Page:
Kyle Busch hopes he’s on track to finally win at Pocono

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LONG POND, Pa. — Kyle Busch’s next attempt at a weekend sweep should come at his race shop.

It’s time for a cleanup — Kyle Busch Motorports is bursting at the NASCAR victory trophy seams.

Busch’s shop in Mooresville, North Carolina, is undergoing a face-lift, and until the renovation is complete, his trophies have nowhere to go. The trophies in honor of Cheez-Its, concrete monsters, even a 200-pound bronzed bear, are littered throughout the building. Workers can’t step foot in the merchandise store, offices, or the upstairs hallway without tripping over trophies.

Maybe somewhere in the mess are the shredded remains of the Gibson Les Paul custom guitar he famously smashed in Nashville.

Busch has an entire case dedicated to trophies from Bristol Motor Speedway alone and every winner’s flag from his 38 career Sprint Cup victories are framed on KBM’s upstairs hallway.

He’s won at every Cup track from Darlington to Daytona, from Bristol to the Brickyard.

Every track but Charlotte Motor Speedway and Pocono Raceway.

Busch can knock Pocono off the list Sunday, though he has only four career top-five finishes in 23 starts at the 2 1/2-mile tri-oval track. Busch starts 16th in the No. 18 Toyota, in the same row as big brother Kurt. Kurt Busch won the June Pocono race.

Kyle Busch’s best shot at winning at Pocono came in last August’s race, losing the lead on the last lap once the 18 ran out of fuel. His average Pocono finish is just 19th.

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“You’ve got to have everything fall into place and the stars align and it just hasn’t quite happened here yet,” Busch said.

He’s certainly mastered Indy.

Busch, tied with Brad Keselowski with four wins this season, is coming off a historic weekend at Indianapolis Motor Speedway. He won his second straight Brickyard 400 in dominant form, leading a record 149 of 170 laps. Coupled with an Xfinity Series victory a day earlier, Busch became the first NASCAR driver to win both poles and both races on the same weekend.

“It certainly is the best way to come to Pocono being able to race the way we did last week,” Busch said.

Only 31, the 2015 Sprint Cup champion’s best days still seem ahead.

Consider:

—Busch already has 166 career wins among NASCAR’s top three divisions: Sprint Cup (38), Xfinity (83) and Truck (45).

—With wins this season at Martinsville Speedway and Kansas Speedway, Busch has won races at 21 of the 23 active Cup tracks. He has multiple victories at 11 of 21 tracks.

—His Indy win gave him 34 career wins at Joe Gibbs Racing, topping Tony Stewart for most on the career list.

—Busch boasts 19 poles, 141 top-fives, 207 top-10s and 11,959 laps led in 410 career Sprint Cup races.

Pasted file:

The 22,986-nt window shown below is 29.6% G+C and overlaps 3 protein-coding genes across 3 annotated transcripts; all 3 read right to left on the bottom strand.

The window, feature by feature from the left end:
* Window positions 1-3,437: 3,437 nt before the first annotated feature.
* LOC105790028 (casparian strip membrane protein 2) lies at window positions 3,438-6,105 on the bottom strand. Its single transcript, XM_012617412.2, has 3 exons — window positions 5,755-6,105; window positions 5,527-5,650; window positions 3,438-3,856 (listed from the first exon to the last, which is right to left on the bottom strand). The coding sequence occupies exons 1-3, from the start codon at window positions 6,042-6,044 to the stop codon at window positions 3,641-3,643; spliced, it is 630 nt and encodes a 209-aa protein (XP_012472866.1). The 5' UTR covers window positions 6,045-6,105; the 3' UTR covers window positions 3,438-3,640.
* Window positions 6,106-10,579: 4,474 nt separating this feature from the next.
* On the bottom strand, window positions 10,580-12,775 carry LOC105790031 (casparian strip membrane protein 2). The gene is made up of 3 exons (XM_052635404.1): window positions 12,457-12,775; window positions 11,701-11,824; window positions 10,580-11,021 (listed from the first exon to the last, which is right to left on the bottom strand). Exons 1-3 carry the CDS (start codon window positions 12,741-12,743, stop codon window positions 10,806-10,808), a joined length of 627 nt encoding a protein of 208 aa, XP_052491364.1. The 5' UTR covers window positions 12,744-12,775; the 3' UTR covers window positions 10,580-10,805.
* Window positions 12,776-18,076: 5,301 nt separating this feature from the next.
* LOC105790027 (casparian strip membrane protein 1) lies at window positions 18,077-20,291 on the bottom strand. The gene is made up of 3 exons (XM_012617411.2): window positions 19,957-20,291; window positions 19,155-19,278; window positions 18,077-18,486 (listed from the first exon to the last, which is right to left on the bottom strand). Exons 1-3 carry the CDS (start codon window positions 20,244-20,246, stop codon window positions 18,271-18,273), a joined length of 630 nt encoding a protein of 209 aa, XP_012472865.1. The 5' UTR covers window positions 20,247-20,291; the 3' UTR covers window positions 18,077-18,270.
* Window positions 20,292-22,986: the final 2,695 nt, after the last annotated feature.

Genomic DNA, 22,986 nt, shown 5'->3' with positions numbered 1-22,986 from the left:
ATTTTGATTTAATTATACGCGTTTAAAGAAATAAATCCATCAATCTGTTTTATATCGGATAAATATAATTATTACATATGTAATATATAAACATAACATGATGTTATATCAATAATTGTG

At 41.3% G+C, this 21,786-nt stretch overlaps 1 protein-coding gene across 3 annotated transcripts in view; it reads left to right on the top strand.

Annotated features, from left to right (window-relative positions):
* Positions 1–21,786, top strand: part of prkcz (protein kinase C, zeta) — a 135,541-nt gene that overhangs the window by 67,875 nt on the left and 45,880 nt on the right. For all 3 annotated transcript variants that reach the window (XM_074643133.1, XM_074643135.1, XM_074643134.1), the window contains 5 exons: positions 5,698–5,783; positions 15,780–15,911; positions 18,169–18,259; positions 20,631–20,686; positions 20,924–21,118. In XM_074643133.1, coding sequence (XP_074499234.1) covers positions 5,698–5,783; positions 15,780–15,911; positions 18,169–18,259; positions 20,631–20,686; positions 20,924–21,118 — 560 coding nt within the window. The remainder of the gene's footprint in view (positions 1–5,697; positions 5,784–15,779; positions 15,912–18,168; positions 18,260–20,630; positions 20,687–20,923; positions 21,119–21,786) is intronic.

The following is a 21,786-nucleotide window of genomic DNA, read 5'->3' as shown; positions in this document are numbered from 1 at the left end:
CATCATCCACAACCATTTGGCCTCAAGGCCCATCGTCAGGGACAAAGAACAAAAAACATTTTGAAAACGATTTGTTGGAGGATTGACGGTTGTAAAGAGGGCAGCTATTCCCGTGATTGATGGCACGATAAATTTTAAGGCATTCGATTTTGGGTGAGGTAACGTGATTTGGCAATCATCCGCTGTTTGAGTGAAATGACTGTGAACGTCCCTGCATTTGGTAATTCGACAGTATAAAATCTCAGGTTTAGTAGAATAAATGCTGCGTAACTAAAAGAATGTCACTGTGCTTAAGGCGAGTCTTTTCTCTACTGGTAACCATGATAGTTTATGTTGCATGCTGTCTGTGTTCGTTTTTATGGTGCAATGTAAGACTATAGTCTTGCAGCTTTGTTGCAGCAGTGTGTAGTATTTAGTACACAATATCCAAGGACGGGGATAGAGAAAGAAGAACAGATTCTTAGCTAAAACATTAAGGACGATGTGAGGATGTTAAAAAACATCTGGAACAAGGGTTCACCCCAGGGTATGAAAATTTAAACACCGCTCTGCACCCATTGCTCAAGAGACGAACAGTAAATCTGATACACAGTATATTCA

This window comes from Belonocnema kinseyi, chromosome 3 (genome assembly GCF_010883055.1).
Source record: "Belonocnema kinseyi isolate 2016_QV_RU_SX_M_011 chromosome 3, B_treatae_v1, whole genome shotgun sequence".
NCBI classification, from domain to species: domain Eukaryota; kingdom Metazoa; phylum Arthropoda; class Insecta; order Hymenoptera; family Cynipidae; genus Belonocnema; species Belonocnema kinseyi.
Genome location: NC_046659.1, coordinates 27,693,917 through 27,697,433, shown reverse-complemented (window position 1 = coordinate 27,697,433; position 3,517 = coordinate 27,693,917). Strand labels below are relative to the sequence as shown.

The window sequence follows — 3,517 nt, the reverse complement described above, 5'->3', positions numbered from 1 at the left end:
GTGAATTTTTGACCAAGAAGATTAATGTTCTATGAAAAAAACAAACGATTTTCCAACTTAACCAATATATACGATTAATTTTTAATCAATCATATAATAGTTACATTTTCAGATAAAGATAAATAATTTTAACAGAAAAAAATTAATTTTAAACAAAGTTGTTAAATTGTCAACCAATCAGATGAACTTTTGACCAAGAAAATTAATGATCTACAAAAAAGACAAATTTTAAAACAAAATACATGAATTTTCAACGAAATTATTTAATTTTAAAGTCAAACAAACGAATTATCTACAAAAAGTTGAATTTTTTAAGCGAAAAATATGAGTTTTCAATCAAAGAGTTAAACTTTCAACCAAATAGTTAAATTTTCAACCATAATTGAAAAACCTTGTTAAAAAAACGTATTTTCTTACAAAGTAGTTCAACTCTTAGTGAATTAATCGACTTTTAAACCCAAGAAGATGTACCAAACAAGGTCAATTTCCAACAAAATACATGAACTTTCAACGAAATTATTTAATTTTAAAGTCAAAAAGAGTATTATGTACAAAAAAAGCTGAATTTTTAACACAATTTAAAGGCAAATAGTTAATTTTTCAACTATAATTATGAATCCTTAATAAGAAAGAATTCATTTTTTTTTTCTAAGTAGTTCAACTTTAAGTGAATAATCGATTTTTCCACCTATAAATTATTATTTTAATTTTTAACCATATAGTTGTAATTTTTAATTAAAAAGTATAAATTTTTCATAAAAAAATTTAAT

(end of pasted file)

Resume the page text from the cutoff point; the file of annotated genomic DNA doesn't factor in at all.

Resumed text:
His legacy is far from defined.

“Hopefully it’s one that would be hard to beat and it’s one that will be remembered,” Busch said. “We’ll just keep fighting for more wins. We’re not done yet.”

The KBM shop isn’t just stuffed with Busch’s trophies, either. KBM has won a Truck Series’ record four owner’s championships in just six seasons of competition and earned its first driver’s championship with Erik Jones in 2015.

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The KBM renovation should be completed by the second week of September. He’s having an 11-by-13 case built just to hold at least one Cup trophy from each track — and he’d love to add Pocono to a shelf.

There is one trophy that won’t be found at KBM.

His 2015 Cup championship trophy is at his home, surrounded by the all hardware that came out of his leg and foot following his accident last year at Daytona. He’s on the hunt for a champagne bottle from his championship-clinching victory at Homestead to fill with screws once inside his body.

He broke his right leg and left foot when he crashed into a concrete wall in an Xfinity Series race the day before the Daytona 500. He missed 11 Cup races and needed a waiver from NASCAR to qualify for the Chase.

Now he’s intent on joining the list of drivers — Richard Petty, Jimmie Johnson and Dale Earnhardt among them — who have won consecutive championships.

“I think it’s a great sports story,” Gibbs said. “It goes back really to the first of last year when he had that wreck, that horrible wreck, because we all know a lot of athletes, they can look at that and say, take a different approach. That Kyle, from the second day he was out of surgery, he has been on a mission to get back, and then to come back the way he did, and I’ll tell you, I don’t see anything in him but wanting to go to the front.”

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